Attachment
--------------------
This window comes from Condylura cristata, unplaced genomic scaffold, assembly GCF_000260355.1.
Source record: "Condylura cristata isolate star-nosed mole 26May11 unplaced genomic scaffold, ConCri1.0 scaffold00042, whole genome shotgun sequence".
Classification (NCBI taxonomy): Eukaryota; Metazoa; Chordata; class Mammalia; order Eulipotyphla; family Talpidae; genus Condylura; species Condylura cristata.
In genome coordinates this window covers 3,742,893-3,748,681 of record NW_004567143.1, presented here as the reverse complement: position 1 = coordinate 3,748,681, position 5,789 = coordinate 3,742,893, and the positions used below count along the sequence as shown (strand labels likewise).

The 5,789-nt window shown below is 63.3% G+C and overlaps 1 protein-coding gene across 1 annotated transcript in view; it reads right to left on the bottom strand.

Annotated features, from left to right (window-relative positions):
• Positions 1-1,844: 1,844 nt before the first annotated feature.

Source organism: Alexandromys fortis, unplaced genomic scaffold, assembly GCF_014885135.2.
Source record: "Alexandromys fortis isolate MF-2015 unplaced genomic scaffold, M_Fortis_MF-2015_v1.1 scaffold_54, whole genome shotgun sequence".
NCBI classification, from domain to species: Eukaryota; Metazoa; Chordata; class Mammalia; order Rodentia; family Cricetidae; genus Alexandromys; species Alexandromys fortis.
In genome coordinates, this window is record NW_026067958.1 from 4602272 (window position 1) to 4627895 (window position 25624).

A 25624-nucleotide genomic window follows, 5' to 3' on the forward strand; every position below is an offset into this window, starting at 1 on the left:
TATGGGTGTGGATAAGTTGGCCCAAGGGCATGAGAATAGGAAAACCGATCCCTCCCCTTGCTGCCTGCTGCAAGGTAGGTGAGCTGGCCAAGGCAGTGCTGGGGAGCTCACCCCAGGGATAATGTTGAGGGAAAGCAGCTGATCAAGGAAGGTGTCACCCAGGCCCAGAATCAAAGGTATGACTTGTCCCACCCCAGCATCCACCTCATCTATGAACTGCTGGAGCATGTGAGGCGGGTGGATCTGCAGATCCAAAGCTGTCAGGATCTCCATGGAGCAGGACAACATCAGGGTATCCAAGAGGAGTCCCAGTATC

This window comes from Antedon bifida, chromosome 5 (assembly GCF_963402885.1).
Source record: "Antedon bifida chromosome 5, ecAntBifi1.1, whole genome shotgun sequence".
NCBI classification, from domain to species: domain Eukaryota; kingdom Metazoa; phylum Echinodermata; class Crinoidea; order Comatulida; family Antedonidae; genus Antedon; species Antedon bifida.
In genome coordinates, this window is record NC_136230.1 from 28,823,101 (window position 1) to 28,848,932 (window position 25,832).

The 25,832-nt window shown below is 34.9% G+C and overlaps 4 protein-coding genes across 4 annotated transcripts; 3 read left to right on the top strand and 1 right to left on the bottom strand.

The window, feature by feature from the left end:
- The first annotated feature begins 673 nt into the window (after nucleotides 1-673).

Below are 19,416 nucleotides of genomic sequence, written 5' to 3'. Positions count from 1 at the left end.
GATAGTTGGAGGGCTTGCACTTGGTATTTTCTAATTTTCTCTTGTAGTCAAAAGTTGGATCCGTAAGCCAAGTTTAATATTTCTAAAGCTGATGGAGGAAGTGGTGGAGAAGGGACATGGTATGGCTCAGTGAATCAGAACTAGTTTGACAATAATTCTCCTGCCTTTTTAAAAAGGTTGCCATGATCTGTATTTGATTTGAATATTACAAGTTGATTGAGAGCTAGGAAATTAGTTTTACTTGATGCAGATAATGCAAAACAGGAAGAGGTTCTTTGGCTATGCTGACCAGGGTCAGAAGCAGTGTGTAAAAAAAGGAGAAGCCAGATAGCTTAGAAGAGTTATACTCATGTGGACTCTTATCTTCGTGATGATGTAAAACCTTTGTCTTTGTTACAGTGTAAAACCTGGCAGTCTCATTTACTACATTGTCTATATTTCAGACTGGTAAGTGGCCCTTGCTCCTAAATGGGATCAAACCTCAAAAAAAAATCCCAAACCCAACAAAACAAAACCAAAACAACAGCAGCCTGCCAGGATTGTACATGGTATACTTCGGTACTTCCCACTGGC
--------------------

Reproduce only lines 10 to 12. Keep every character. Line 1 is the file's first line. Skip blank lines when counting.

NCBI classification, from domain to species: Eukaryota; Metazoa; Chordata; class Mammalia; order Rodentia; family Cricetidae; genus Alexandromys; species Alexandromys fortis.
In genome coordinates, this window is record NW_026067958.1 from 4602272 (window position 1) to 4627895 (window position 25624).

A 25624-nucleotide genomic window follows, 5' to 3' on the forward strand; every position below is an offset into this window, starting at 1 on the left: